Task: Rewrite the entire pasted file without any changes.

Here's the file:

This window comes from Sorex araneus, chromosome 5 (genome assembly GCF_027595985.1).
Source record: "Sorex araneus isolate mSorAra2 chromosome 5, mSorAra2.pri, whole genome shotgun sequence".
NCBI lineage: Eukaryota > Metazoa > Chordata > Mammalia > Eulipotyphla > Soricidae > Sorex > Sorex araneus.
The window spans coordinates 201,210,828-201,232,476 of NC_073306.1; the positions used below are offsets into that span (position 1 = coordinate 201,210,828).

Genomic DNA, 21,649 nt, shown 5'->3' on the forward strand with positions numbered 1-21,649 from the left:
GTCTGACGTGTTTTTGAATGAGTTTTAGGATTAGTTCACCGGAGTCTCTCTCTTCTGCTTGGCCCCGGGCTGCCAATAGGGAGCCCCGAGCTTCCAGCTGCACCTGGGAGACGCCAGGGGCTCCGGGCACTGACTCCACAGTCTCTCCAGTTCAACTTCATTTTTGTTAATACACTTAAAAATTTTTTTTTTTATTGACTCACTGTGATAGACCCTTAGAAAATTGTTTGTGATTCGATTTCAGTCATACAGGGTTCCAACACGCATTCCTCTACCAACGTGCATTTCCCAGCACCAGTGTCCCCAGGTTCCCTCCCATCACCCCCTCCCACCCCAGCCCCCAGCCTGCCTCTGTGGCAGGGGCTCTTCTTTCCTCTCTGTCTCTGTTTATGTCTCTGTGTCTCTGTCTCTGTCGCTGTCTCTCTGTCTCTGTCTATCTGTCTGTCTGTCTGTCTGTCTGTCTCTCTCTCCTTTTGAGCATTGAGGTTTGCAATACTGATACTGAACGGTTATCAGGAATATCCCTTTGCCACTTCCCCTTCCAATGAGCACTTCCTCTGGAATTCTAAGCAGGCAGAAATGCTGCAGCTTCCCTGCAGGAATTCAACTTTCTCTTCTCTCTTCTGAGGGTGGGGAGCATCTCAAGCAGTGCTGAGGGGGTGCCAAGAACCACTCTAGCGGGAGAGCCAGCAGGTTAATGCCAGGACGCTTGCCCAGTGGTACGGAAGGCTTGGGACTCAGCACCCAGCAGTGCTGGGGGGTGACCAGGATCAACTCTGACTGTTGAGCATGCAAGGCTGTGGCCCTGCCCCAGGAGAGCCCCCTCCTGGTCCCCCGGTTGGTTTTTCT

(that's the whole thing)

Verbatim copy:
This window comes from Sorex araneus, chromosome 5 (genome assembly GCF_027595985.1).
Source record: "Sorex araneus isolate mSorAra2 chromosome 5, mSorAra2.pri, whole genome shotgun sequence".
NCBI lineage: Eukaryota > Metazoa > Chordata > Mammalia > Eulipotyphla > Soricidae > Sorex > Sorex araneus.
The window spans coordinates 201,210,828-201,232,476 of NC_073306.1; the positions used below are offsets into that span (position 1 = coordinate 201,210,828).

Genomic DNA, 21,649 nt, shown 5'->3' on the forward strand with positions numbered 1-21,649 from the left:
GTCTGACGTGTTTTTGAATGAGTTTTAGGATTAGTTCACCGGAGTCTCTCTCTTCTGCTTGGCCCCGGGCTGCCAATAGGGAGCCCCGAGCTTCCAGCTGCACCTGGGAGACGCCAGGGGCTCCGGGCACTGACTCCACAGTCTCTCCAGTTCAACTTCATTTTTGTTAATACACTTAAAAATTTTTTTTTTTATTGACTCACTGTGATAGACCCTTAGAAAATTGTTTGTGATTCGATTTCAGTCATACAGGGTTCCAACACGCATTCCTCTACCAACGTGCATTTCCCAGCACCAGTGTCCCCAGGTTCCCTCCCATCACCCCCTCCCACCCCAGCCCCCAGCCTGCCTCTGTGGCAGGGGCTCTTCTTTCCTCTCTGTCTCTGTTTATGTCTCTGTGTCTCTGTCTCTGTCGCTGTCTCTCTGTCTCTGTCTATCTGTCTGTCTGTCTGTCTGTCTGTCTCTCTCTCCTTTTGAGCATTGAGGTTTGCAATACTGATACTGAACGGTTATCAGGAATATCCCTTTGCCACTTCCCCTTCCAATGAGCACTTCCTCTGGAATTCTAAGCAGGCAGAAATGCTGCAGCTTCCCTGCAGGAATTCAACTTTCTCTTCTCTCTTCTGAGGGTGGGGAGCATCTCAAGCAGTGCTGAGGGGGTGCCAAGAACCACTCTAGCGGGAGAGCCAGCAGGTTAATGCCAGGACGCTTGCCCAGTGGTACGGAAGGCTTGGGACTCAGCACCCAGCAGTGCTGGGGGGTGACCAGGATCAACTCTGACTGTTGAGCATGCAAGGCTGTGGCCCTGCCCCAGGAGAGCCCCCTCCTGGTCCCCCGGTTGGTTTTTCT